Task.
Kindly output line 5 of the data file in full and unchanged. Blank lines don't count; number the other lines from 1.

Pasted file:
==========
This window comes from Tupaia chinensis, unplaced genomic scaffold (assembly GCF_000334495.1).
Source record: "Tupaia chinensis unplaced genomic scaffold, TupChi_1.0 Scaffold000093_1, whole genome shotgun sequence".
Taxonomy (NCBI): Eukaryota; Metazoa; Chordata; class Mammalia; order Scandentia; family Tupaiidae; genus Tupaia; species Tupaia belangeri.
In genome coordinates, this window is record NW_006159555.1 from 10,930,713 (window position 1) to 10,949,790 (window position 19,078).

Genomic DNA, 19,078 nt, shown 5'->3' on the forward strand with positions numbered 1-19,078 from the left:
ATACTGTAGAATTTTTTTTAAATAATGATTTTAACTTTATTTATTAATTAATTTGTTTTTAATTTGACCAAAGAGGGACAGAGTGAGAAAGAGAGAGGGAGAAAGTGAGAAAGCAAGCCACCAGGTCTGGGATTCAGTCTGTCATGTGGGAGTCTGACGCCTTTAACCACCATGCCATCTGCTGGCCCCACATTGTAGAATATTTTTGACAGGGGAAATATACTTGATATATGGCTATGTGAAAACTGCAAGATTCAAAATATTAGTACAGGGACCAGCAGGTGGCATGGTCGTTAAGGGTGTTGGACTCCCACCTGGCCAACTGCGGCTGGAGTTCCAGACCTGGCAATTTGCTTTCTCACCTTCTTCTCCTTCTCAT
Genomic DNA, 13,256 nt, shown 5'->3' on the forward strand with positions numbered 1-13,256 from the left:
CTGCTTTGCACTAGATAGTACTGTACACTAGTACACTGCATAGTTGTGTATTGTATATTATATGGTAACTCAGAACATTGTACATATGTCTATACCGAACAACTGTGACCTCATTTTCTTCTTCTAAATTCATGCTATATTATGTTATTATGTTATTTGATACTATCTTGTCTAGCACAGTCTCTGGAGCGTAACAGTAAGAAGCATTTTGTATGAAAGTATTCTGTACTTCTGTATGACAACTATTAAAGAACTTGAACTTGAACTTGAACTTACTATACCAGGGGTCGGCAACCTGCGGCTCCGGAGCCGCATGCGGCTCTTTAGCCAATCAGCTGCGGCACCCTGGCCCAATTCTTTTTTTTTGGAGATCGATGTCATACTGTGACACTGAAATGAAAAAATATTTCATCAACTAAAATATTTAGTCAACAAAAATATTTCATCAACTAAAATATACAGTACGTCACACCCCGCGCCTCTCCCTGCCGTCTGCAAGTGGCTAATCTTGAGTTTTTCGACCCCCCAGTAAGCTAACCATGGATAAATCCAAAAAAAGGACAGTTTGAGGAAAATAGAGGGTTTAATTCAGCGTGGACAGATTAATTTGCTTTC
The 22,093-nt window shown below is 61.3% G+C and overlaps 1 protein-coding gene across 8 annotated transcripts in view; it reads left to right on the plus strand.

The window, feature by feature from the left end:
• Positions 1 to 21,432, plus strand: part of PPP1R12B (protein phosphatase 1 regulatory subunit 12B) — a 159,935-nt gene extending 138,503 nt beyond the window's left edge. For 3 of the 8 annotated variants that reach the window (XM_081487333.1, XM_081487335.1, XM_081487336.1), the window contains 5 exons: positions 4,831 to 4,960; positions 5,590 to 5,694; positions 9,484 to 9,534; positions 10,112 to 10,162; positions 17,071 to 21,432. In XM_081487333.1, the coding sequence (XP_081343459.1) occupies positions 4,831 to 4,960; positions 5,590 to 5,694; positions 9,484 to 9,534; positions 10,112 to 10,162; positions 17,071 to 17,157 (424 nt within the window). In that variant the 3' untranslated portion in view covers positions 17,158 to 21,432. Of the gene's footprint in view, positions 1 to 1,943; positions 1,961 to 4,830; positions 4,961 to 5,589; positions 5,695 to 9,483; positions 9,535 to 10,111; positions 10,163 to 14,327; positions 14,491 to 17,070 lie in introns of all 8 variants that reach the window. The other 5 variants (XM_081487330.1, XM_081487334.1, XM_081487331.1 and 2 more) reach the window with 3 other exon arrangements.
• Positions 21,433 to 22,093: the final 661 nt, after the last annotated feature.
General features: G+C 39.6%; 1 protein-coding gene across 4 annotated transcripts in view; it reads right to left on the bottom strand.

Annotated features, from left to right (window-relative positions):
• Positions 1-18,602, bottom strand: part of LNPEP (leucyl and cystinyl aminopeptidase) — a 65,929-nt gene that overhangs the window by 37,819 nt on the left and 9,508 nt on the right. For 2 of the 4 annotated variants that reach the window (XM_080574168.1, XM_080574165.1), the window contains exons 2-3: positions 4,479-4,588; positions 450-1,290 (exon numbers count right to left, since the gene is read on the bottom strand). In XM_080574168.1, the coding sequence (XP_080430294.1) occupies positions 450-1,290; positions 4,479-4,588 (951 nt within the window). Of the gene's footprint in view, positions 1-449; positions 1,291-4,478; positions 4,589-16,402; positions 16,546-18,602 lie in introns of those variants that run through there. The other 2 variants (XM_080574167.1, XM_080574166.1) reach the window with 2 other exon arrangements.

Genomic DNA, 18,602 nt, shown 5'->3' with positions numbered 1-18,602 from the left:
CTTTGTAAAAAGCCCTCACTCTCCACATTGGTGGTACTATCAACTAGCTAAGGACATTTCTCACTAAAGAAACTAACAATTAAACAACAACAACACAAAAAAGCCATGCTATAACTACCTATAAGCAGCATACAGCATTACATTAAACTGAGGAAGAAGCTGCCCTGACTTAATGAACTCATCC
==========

Genomic DNA, 19,078 nt, shown 5'->3' on the forward strand with positions numbered 1-19,078 from the left: